If Soriano would play outfield, he could be a big hit with O's

September 03, 2006|By PETER SCHMUCK

Pending free agent Alfonso Soriano tied a Washington Nationals/Montreal Expos franchise record with his 44th home run yesterday ... and now for the $80 million question that should be on the mind of every Orioles fan:

How much would it take to convince this guy to play left field at Camden Yards?

Of course, the real issue is whether Soriano would be willing to play left field anywhere. He openly rebelled when Nats manager Frank Robinson originally decided to play him out there instead of second base, so it's probably fair to assume that he will seek to return to the infield if and when he heads into the open market in November.

The O's can't offer him second base - Brian Roberts has become a fixture there - but they might be able to offer him enough money to play the position that a lot of smart baseball people think he should be playing anyway.

If he's willing, he might be a better option than fellow 40-homer threat Carlos Lee of the Texas Rangers, though the Orioles couldn't go wrong either way.

Don't know about you, but I'm starting to get a complex about our country's performance in international competition. The USA basketball team lost to Greece on Friday and settled for a bronze medal in the FIBA World Championship yesterday, which pretty much dashed any hope of restoring American hoop hegemony in the foreseeable future.

This latest indignity, coupled with our loss in the World Baseball Classic, could put a dent in the popular notion that we are - as human beings - superior in every way to the rest of the people on the planet.

Seriously, though, the ascension of the rest of the world in the two most American sports is merely a sign that the globalization efforts of Major League Baseball and the NBA have been very successful. In fact, the emergence of several highly popular international stars actually creates a situation where some American kids may be rooting for the teams from other countries.

We've heard a lot the past few years - particularly from Terrell Owens - about the unfairness inherent in the NFL salary structure, since players can be released in the middle of supposedly guaranteed contracts. But the release of receiver Charles Rogers yesterday by the Detroit Lions illustrates that teams also can fall victim to the vagaries of the current system.

Rogers was the No. 2 overall pick a few years ago and received a $14.2 million signing bonus, but he has caught just 36 passes for 440 yards during his first three years in the NFL. Factor in an annual salary of about $1 million per year and then divide his total compensation by his receptions and yardage and he was paid about $475,000 per reception and $39,000 per yard.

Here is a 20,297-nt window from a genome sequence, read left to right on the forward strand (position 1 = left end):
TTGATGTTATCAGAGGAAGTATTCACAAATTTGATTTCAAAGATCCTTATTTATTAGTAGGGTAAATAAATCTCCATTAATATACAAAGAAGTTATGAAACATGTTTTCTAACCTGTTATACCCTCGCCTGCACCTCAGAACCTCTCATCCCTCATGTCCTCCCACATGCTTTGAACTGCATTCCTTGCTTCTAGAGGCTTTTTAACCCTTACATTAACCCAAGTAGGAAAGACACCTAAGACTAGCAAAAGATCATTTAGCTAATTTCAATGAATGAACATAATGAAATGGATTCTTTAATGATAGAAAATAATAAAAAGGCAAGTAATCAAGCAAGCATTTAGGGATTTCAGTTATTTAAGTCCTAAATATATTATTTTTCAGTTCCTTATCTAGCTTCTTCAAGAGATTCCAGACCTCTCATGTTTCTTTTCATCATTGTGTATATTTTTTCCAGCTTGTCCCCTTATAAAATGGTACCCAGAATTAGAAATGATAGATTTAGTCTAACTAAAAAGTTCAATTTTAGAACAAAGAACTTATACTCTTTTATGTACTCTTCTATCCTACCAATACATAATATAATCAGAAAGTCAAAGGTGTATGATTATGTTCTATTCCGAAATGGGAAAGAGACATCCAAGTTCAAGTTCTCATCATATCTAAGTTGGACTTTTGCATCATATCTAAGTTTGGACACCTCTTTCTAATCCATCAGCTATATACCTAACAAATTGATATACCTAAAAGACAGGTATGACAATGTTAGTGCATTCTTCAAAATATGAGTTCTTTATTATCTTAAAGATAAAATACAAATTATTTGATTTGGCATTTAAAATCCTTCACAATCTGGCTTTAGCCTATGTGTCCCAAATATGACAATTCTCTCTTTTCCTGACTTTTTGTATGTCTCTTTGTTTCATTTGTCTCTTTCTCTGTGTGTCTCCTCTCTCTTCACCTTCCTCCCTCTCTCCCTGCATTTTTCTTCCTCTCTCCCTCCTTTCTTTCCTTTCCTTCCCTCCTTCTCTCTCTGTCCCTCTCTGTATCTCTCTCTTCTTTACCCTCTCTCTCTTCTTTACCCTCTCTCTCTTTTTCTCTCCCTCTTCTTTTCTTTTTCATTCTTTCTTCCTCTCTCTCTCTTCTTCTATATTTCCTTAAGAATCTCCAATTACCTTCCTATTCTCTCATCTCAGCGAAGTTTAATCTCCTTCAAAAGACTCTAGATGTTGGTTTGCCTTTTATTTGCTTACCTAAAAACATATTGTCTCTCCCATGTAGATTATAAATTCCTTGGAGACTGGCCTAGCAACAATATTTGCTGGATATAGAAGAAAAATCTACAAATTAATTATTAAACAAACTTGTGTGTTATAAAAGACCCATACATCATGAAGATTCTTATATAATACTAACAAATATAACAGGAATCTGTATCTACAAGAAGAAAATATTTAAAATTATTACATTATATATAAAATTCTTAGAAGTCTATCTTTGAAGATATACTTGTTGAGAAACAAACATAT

Those figures are estimates and don't factor in the unpaid four-game suspension Rogers received for a drug violation, but you get the idea.

If you share my amusement at the silly mismatches that take place on the first Saturday of the major college football schedule, you'll enjoy the pre-game fan reaction story published on the Web site of the local CBS affiliate in Austin (eyeTV.com) about yesterday's opener between the defending national champion Texas Longhorns and the University of North Texas Mean Green.

Not only did it include typical boastful fan quotes from local Longhorn fans, but one quote from a former North Texas student.

"Oh, I think it's going to be a massacre pretty much," Jake Norman said. "UT is going to walk all over them."

Oh ye of little faith. The Mean Green managed to hold Texas under 60 points, which ought to count for something.

In a related development, the University of North Texas lost an unofficial mascot recently when a hawk killed a rare albino squirrel that students consider a campus good luck charm.


The Tennessee Titans quarterback situation got even murkier when all three QBs played well in a 35-21 victory at Green Bay on Friday. No. 3 overall draft choice Vince Young moved the offense well and veterans Billy Volek and Kerry Colllins also were productive.

Volek, who seemed destined to be traded after the Titans signed Collins, completed a 54-yard touchdown pass in very limited playing time, which will only make it more controversial when coach Jeff Fisher passes him over to start Collins in the opener.


"The Peter Schmuck Show" airs on WBAL (1090 AM) at noon on Saturdays.

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